Dark Metropolis
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Dark Metropolis

3.43 (1,000 ratings by Goodreads)
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Description

People are disappearing. Sixteen-year-old Thea Holder hears the rumors, but she can barely make ends meet, let alone worry about strangers who've gone missing. Her mother is cursed with a spell that's driving her mad, and whenever they touch, Thea is chilled by the magic, too. Thea must make a living for both of them in this sinister city, where danger lurks and greed rules. Thea spends her nights waitressing at the decadent Telephone Club, attending to the glitzy clientele. But when her best friend, Nan, vanishes, Thea is compelled to find her. She meets Freddy, a young, magnetic patron at the club, and he agrees to help her uncover the city's secrets-even as he hides secrets of his own. Together, they discover a new side of the city. Unrest is brewing behind closed doors as whispers of a gruesome magic spread. And if Thea and Freddy aren't careful, the masterminds behind the growing disappearances will be after them, too. Perfect for fans of Cassandra Clare, this is a chilling thriller with a touch of magic where the dead don't always seem to stay that way.show more

Product details

  • 12-17
  • Hardback | 300 pages
  • 146 x 212 x 30mm | 459.99g
  • Disney Publishing Worldwide
  • New York, United States
  • English
  • 142316332X
  • 9781423163329
  • 1,495,782

Review quote

Gr 7 Up With her father missing and presumed dead and her mother becoming increasingly mentally unstable, 16-year-old Thea Holder must find work that will support the two of them. The waitressing job she finds at the Telephone Club introduces her to a mysterious boy, Freddy, and the sinister underworld with which he seems to be involved. When her best friend and co-worker, Nan, vanishes, the situation becomes increasingly perilous as Thea and Freddy discover that the city workers are literally dead men walking, kept alive through arcane magic. Reminiscent of Fritz Lang's 1927 sci-fi film Metropolis, this grim, pseudo magical world with hints of Jazz Age esque features never completely comes together. Unfortunately, what could have been an interesting premise is marred by stilted dialogue and two-dimension paper doll like characters. Two understated romances develop, including one between a zombie turned female photographer and an asexual fae teen who is willing to sacrifice herself for the cause. Teen readers would be better off reading Libba Bray's "Diviners" series (Little, Brown). Jane Henriksen Baird, Anchorage Public Library, AK SLJ"show more

About Jaclyn Dolamore

Jaclyn Dolamore (www.jaclyndolamore.com) spent her childhood reading as many books as she could lug home from the library and playing elaborate pretend games. She has a passion for history, thrift stores, vintage dresses, drawing, and local food. She lives with her partner, Dade, and three weird cats in a Victorian house in western Maryland.show more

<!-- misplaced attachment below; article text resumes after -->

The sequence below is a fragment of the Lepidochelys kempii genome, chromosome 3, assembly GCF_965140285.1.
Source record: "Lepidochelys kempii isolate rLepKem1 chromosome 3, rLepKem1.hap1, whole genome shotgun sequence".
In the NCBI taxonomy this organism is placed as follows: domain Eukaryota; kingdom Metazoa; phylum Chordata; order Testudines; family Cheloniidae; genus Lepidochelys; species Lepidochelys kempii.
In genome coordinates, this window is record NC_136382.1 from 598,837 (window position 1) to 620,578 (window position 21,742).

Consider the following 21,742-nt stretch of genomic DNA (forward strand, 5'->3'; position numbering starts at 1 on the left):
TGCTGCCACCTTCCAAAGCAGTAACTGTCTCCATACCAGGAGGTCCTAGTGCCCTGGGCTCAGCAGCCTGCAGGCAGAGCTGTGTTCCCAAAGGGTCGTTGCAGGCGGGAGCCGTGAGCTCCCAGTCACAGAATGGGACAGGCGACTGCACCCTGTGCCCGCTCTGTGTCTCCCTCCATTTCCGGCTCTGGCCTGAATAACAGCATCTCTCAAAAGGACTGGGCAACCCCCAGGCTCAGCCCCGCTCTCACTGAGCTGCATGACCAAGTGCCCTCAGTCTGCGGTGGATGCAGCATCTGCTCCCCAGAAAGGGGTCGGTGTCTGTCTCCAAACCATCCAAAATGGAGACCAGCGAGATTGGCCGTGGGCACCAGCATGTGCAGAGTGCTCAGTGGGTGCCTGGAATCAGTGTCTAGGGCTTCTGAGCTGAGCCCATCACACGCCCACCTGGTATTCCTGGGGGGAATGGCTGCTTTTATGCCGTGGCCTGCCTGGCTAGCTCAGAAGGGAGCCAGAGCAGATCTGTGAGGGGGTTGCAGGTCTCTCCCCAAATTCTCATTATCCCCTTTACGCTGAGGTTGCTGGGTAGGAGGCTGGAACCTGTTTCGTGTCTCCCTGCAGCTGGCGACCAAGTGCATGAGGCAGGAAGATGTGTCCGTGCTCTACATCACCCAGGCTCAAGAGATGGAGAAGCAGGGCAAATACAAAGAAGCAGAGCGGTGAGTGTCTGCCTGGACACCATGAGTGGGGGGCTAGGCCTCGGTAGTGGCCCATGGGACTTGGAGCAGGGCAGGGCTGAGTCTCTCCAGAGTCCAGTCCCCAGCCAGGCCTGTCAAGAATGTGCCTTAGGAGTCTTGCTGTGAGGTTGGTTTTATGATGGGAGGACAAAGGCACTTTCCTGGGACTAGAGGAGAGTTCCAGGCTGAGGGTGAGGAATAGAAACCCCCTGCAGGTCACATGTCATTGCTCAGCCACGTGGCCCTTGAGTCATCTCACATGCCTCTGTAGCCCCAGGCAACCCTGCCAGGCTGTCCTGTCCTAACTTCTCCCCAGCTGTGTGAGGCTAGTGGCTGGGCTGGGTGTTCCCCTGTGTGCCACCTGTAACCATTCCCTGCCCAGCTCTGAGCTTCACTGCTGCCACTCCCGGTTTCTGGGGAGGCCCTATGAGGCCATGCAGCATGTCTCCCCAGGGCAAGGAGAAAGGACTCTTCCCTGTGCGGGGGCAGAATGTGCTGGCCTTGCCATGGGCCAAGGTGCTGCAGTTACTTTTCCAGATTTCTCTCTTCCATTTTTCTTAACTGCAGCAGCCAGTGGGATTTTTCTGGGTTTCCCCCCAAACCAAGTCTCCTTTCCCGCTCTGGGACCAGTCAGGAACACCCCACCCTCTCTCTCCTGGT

Rating details

1,000 ratings
3.43 out of 5 stars
5 21% (213)
4 26% (258)
3 34% (344)
2 12% (124)
1 6% (61)

Our customer reviews

Dark Metropolis is in many ways unlike any kind of story I've read before: it's set in a very distinct world and even the plot is unique. Unfortunately while I appreciated Dark Metropolis as an innovative read, the characters and story fell flat for me. Reason to Read: 1. A curious setting: Jaclyn borrows from history (think "1927 Berlin") and blends it with her own imagination for a world that is both familiar and strange compared to ours. It's so unusual and creative that I was utterly fascinated by it; I wanted to learn as much about the world in Dark Metropolis as I could. The magic and its system is unlike any type I have ever read about, and Jaclyn is clearly a very innovative writer with plenty of new ideas. Some parts are so dark and disturbing which lend a very eerie sense to the whole book and I particularly enjoyed that. It seems to be hinted at that there is a strong class struggle happening, but that aspect of the plot felt rather undeveloped to me. The brief mentions and allusions to this conflict weren't enough to satisfy my own curiousity or provide much background information which I felt was crucial to establish the story. The rules and politics in Dark Metropolis were completely unfamiliar to me, so I failed to recognize the importance of certain actions and ideas. But most importantly, I felt completely disconnected from the characters. It's written in a third person narrative, and jumps around from focusing on a few different characters. This failed to ground me with any one of the characters and because I felt like I had landed in the middle of a story already taking place, their concerns failed to resonate with me. For example, there was very little attention paid to the development of Thea and Nan's relationship and Nan goes missing so quickly in the book that they're separated nearly from the very start. As a result it was difficult for me to identify with Thea's determination and struggle to find Nan. While yes, this is a deeply imaginative story with some very thoughtful ideas and inspirations it never really felt complete to me. My relationship with characters is paramount to how much I enjoy a book and my failure to identify with the characters in Dark Metropolis means that this story just didn't work for me. ARC received from HBG Canada for review; no other compensation was received.show more
by Brenna Staats
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